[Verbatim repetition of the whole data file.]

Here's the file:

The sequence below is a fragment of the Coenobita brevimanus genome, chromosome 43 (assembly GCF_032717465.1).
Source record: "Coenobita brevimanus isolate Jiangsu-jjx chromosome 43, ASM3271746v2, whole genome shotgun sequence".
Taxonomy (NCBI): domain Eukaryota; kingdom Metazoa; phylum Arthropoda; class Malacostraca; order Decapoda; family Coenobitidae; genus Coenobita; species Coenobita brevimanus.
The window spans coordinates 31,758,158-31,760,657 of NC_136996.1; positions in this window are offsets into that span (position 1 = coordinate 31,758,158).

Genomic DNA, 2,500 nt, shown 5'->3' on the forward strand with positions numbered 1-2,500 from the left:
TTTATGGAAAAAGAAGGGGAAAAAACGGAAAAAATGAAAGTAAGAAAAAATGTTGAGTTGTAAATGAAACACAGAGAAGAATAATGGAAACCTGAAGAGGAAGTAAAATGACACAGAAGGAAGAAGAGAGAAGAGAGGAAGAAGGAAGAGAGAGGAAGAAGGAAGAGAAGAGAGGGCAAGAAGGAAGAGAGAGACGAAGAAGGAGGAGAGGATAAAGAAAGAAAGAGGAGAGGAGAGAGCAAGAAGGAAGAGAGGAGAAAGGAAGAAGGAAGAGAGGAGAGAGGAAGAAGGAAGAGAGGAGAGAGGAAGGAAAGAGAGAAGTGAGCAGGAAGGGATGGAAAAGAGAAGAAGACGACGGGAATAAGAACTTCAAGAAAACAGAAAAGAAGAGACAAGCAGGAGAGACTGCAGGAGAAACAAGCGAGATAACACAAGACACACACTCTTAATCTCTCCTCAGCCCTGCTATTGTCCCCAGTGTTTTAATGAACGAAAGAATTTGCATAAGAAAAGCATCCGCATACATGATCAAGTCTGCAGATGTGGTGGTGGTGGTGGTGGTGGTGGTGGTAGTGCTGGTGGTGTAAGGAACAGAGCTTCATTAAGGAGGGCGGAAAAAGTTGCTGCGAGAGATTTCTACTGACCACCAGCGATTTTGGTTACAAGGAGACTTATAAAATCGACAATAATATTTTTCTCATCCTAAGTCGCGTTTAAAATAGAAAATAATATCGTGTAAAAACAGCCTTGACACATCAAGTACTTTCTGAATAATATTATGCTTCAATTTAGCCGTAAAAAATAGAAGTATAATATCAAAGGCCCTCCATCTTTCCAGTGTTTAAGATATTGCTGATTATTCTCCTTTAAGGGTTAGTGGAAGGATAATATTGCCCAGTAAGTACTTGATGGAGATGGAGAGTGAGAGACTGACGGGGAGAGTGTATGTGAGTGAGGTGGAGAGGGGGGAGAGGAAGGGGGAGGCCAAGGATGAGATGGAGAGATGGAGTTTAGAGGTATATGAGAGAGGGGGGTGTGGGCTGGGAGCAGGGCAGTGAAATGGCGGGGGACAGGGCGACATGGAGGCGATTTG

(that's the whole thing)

The sequence below is a fragment of the Coenobita brevimanus genome, chromosome 43 (assembly GCF_032717465.1).
Source record: "Coenobita brevimanus isolate Jiangsu-jjx chromosome 43, ASM3271746v2, whole genome shotgun sequence".
Taxonomy (NCBI): domain Eukaryota; kingdom Metazoa; phylum Arthropoda; class Malacostraca; order Decapoda; family Coenobitidae; genus Coenobita; species Coenobita brevimanus.
The window spans coordinates 31,758,158-31,760,657 of NC_136996.1; positions in this window are offsets into that span (position 1 = coordinate 31,758,158).

Genomic DNA, 2,500 nt, shown 5'->3' on the forward strand with positions numbered 1-2,500 from the left:
TTTATGGAAAAAGAAGGGGAAAAAACGGAAAAAATGAAAGTAAGAAAAAATGTTGAGTTGTAAATGAAACACAGAGAAGAATAATGGAAACCTGAAGAGGAAGTAAAATGACACAGAAGGAAGAAGAGAGAAGAGAGGAAGAAGGAAGAGAGAGGAAGAAGGAAGAGAAGAGAGGGCAAGAAGGAAGAGAGAGACGAAGAAGGAGGAGAGGATAAAGAAAGAAAGAGGAGAGGAGAGAGCAAGAAGGAAGAGAGGAGAAAGGAAGAAGGAAGAGAGGAGAGAGGAAGAAGGAAGAGAGGAGAGAGGAAGGAAAGAGAGAAGTGAGCAGGAAGGGATGGAAAAGAGAAGAAGACGACGGGAATAAGAACTTCAAGAAAACAGAAAAGAAGAGACAAGCAGGAGAGACTGCAGGAGAAACAAGCGAGATAACACAAGACACACACTCTTAATCTCTCCTCAGCCCTGCTATTGTCCCCAGTGTTTTAATGAACGAAAGAATTTGCATAAGAAAAGCATCCGCATACATGATCAAGTCTGCAGATGTGGTGGTGGTGGTGGTGGTGGTGGTGGTAGTGCTGGTGGTGTAAGGAACAGAGCTTCATTAAGGAGGGCGGAAAAAGTTGCTGCGAGAGATTTCTACTGACCACCAGCGATTTTGGTTACAAGGAGACTTATAAAATCGACAATAATATTTTTCTCATCCTAAGTCGCGTTTAAAATAGAAAATAATATCGTGTAAAAACAGCCTTGACACATCAAGTACTTTCTGAATAATATTATGCTTCAATTTAGCCGTAAAAAATAGAAGTATAATATCAAAGGCCCTCCATCTTTCCAGTGTTTAAGATATTGCTGATTATTCTCCTTTAAGGGTTAGTGGAAGGATAATATTGCCCAGTAAGTACTTGATGGAGATGGAGAGTGAGAGACTGACGGGGAGAGTGTATGTGAGTGAGGTGGAGAGGGGGGAGAGGAAGGGGGAGGCCAAGGATGAGATGGAGAGATGGAGTTTAGAGGTATATGAGAGAGGGGGGTGTGGGCTGGGAGCAGGGCAGTGAAATGGCGGGGGACAGGGCGACATGGAGGCGATTTG